If you’ve noticed an increased inability to concentrate, you’re not alone. And for lawyers, where time is literally money, procrastination and lack of focus can hamper productivity and damage revenues.
A growing chorus of scientific evidence confirms what you may already suspect: that massive consumption of the web, email, Twitter, Facebook, Blogs, or other online activity is changing the way you think, and the ability to concentrate is a casualty of your connected habits. And the multi-tasking you pride yourself on? Guess again.
Nowhere is this discussion of connected mental chaos more thoughtfully laid out than in Nick Carr’s new book, ‘The Shallows: What the Internet is Doing to Our Brains.’ Here’s an excerpt from my review on Law.com:
Human brains are sophisticated devices, as it turns out, and a process called “neuroplasticity” allows our brains to change based on how we use them. The constant disruptions our digital lives place on us physically alter the makeup of our brains. On a biological level, we crave connectedness and prize newness, so we’re constantly checking e-mail, sending e-mail, or engaging in another typical form of 21st century communication. When we constantly interrupt our work or trains of thought to perform another action, we actually train our brain to jump around to the detriment of our faculties to maintain deep thought. As a result, “frequent interruptions scatter our thoughts, weaken our memory, and make us tense and anxious”.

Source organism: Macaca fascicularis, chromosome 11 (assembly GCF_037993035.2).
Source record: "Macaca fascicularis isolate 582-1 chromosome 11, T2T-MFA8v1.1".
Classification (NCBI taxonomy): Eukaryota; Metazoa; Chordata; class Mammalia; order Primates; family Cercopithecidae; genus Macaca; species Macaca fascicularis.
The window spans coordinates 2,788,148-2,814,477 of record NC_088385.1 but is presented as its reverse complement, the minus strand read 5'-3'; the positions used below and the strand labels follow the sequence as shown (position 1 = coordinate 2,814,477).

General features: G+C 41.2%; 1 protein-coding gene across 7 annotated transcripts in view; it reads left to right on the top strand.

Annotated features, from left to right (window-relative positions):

“The Shallows” then explains that since we change the actual structure of our neural pathways by our computer usage, our thought process is the same whether we’re online or not. So even when we’re not checking e-mail thirty to forty times an hour, and instead eating dinner with the family or driving to work, we’re easily distracted, because essentially, we’ve worn grooves into our brains which tell us to constantly scan for new information.
But it’s not all bad news. Our new neural pathways hewn from the river of the Internet allow us to discover information much more quickly. When it comes to sorting and filtering skills, finding relevant information in a heap of data, we humans are advancing on that front.
So for Lawyers managing their practice, research, and time and billing, the web is an undeniable benefit. But, if you’re feeling something chipping away at your attention span, make sure you carve out plenty of time for deep thinking and undistracted activity.